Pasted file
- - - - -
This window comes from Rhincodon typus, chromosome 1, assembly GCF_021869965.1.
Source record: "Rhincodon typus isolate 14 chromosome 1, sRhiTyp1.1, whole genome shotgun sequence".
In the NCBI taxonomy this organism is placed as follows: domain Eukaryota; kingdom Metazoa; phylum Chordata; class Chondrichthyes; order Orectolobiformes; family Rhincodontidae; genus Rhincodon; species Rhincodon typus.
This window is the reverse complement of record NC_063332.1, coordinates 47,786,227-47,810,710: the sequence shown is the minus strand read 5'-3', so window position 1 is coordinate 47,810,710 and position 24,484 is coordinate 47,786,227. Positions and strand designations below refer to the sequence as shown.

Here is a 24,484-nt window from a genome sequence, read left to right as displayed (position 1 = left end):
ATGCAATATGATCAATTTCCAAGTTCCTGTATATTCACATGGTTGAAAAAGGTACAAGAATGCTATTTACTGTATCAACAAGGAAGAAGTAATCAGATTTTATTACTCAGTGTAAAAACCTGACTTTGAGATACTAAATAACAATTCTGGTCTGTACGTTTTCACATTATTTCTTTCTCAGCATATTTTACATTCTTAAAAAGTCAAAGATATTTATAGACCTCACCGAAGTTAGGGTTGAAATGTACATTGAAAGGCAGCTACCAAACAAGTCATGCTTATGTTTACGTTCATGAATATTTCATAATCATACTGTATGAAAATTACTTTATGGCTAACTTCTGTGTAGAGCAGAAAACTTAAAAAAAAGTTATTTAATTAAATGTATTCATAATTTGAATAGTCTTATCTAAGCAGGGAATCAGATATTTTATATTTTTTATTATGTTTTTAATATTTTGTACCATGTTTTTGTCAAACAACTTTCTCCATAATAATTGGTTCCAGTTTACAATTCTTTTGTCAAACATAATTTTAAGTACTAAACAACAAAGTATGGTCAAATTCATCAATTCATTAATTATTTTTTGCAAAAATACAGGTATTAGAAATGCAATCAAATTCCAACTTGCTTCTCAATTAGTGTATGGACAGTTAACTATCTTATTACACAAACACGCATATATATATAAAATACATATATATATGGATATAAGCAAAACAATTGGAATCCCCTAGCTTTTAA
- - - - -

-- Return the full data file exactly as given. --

This window comes from Rhincodon typus, chromosome 1, assembly GCF_021869965.1.
Source record: "Rhincodon typus isolate 14 chromosome 1, sRhiTyp1.1, whole genome shotgun sequence".
In the NCBI taxonomy this organism is placed as follows: domain Eukaryota; kingdom Metazoa; phylum Chordata; class Chondrichthyes; order Orectolobiformes; family Rhincodontidae; genus Rhincodon; species Rhincodon typus.
This window is the reverse complement of record NC_063332.1, coordinates 47,786,227-47,810,710: the sequence shown is the minus strand read 5'-3', so window position 1 is coordinate 47,810,710 and position 24,484 is coordinate 47,786,227. Positions and strand designations below refer to the sequence as shown.

Here is a 24,484-nt window from a genome sequence, read left to right as displayed (position 1 = left end):
ATGCAATATGATCAATTTCCAAGTTCCTGTATATTCACATGGTTGAAAAAGGTACAAGAATGCTATTTACTGTATCAACAAGGAAGAAGTAATCAGATTTTATTACTCAGTGTAAAAACCTGACTTTGAGATACTAAATAACAATTCTGGTCTGTACGTTTTCACATTATTTCTTTCTCAGCATATTTTACATTCTTAAAAAGTCAAAGATATTTATAGACCTCACCGAAGTTAGGGTTGAAATGTACATTGAAAGGCAGCTACCAAACAAGTCATGCTTATGTTTACGTTCATGAATATTTCATAATCATACTGTATGAAAATTACTTTATGGCTAACTTCTGTGTAGAGCAGAAAACTTAAAAAAAAGTTATTTAATTAAATGTATTCATAATTTGAATAGTCTTATCTAAGCAGGGAATCAGATATTTTATATTTTTTATTATGTTTTTAATATTTTGTACCATGTTTTTGTCAAACAACTTTCTCCATAATAATTGGTTCCAGTTTACAATTCTTTTGTCAAACATAATTTTAAGTACTAAACAACAAAGTATGGTCAAATTCATCAATTCATTAATTATTTTTTGCAAAAATACAGGTATTAGAAATGCAATCAAATTCCAACTTGCTTCTCAATTAGTGTATGGACAGTTAACTATCTTATTACACAAACACGCATATATATATAAAATACATATATATATGGATATAAGCAAAACAATTGGAATCCCCTAGCTTTTAA